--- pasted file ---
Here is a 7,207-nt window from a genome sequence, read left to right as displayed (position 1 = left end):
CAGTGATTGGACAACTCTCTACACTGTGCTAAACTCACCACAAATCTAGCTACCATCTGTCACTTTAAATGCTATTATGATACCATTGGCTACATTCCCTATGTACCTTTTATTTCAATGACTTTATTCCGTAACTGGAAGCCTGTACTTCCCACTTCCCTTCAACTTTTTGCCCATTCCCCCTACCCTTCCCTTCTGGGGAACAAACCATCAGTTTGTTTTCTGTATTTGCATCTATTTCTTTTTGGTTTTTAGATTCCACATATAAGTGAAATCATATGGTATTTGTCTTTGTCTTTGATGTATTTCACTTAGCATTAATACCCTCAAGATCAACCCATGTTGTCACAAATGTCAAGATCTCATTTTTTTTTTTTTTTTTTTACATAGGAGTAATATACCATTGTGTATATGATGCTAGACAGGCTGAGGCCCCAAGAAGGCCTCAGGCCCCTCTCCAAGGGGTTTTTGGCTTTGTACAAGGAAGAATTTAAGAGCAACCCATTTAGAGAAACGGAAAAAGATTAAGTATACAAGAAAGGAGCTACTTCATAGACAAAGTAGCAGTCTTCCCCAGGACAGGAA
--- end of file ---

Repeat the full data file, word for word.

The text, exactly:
Here is a 7,207-nt window from a genome sequence, read left to right as displayed (position 1 = left end):
CAGTGATTGGACAACTCTCTACACTGTGCTAAACTCACCACAAATCTAGCTACCATCTGTCACTTTAAATGCTATTATGATACCATTGGCTACATTCCCTATGTACCTTTTATTTCAATGACTTTATTCCGTAACTGGAAGCCTGTACTTCCCACTTCCCTTCAACTTTTTGCCCATTCCCCCTACCCTTCCCTTCTGGGGAACAAACCATCAGTTTGTTTTCTGTATTTGCATCTATTTCTTTTTGGTTTTTAGATTCCACATATAAGTGAAATCATATGGTATTTGTCTTTGTCTTTGATGTATTTCACTTAGCATTAATACCCTCAAGATCAACCCATGTTGTCACAAATGTCAAGATCTCATTTTTTTTTTTTTTTTTTTACATAGGAGTAATATACCATTGTGTATATGATGCTAGACAGGCTGAGGCCCCAAGAAGGCCTCAGGCCCCTCTCCAAGGGGTTTTTGGCTTTGTACAAGGAAGAATTTAAGAGCAACCCATTTAGAGAAACGGAAAAAGATTAAGTATACAAGAAAGGAGCTACTTCATAGACAAAGTAGCAGTCTTCCCCAGGACAGGAA